The ancient Romans, of course, never had Zoom. And neither has Washington until now. But the nation’s leaders have found ways to keep operating through all sorts of crises in its history, including war, natural disaster and, yes, disease.

In 1793, when a yellow fever epidemic swept through Philadelphia, then the interim capital, President George Washington and Congress relocated to Germantown, Pa. During the influenza pandemic of 1918-20, Congress barred visitors from the galleries and held mostly pro forma sessions without enough members to reach a quorum. At least three members of the House died of influenza or what was believed to be.

The government has carried on during conflict, too. In 1814, President James Madison and most officials fled Washington as British invaders arrived and burned the White House and the Capitol. Congress afterward considered moving back to Philadelphia but rebuilt the Capitol instead.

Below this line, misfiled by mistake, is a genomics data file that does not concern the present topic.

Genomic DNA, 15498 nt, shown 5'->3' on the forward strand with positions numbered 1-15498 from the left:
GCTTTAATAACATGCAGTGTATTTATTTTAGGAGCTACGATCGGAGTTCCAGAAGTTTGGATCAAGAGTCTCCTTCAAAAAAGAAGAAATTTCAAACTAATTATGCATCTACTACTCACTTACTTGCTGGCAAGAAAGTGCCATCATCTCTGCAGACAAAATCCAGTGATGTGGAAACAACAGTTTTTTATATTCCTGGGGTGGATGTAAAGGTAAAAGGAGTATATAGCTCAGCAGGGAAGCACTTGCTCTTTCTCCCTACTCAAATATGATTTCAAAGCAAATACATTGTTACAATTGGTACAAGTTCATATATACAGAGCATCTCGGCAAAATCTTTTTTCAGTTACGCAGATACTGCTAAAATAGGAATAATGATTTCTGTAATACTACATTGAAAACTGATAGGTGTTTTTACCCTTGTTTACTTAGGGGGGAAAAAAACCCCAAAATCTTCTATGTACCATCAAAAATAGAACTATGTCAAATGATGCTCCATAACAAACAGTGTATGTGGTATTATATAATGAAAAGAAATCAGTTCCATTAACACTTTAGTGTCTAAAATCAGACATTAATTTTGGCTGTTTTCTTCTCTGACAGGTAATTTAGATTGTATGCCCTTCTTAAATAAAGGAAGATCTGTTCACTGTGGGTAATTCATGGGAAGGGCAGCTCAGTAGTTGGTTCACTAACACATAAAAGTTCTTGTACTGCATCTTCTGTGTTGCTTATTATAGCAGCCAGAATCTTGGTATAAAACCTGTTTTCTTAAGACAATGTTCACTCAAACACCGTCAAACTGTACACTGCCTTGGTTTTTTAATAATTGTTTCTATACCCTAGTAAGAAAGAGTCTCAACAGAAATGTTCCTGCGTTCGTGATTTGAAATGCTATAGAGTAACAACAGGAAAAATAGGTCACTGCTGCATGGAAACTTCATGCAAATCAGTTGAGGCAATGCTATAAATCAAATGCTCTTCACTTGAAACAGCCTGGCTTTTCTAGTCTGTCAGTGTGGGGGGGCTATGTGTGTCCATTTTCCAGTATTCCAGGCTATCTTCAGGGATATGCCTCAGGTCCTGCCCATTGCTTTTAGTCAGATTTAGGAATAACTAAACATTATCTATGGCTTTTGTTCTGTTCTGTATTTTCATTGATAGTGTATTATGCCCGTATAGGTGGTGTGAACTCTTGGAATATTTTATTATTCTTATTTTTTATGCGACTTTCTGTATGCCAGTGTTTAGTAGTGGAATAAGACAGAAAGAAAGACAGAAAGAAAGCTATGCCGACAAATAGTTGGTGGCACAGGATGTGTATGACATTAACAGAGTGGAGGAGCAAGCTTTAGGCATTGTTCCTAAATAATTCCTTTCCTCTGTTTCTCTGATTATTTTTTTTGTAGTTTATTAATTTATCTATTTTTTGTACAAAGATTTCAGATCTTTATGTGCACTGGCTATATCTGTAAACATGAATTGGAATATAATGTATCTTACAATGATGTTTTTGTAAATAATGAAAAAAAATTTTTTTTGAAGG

Congress continued to meet during the Civil War, World War I and World War II, although during the latter, one of the machine guns stationed on roofs around town to ward off feared German bombers accidentally went off and strafed the Lincoln Memorial.

On Sept. 11, 2001, congressional leaders were evacuated by helicopter in case of an attack on the Capitol while President George W. Bush was flown around the country by Air Force One to protect him. To safeguard the line of succession, Vice President Dick Cheney for months to come was regularly kept away from Mr. Bush in a “secure and undisclosed location” that, it turns out, was often his residence or Camp David.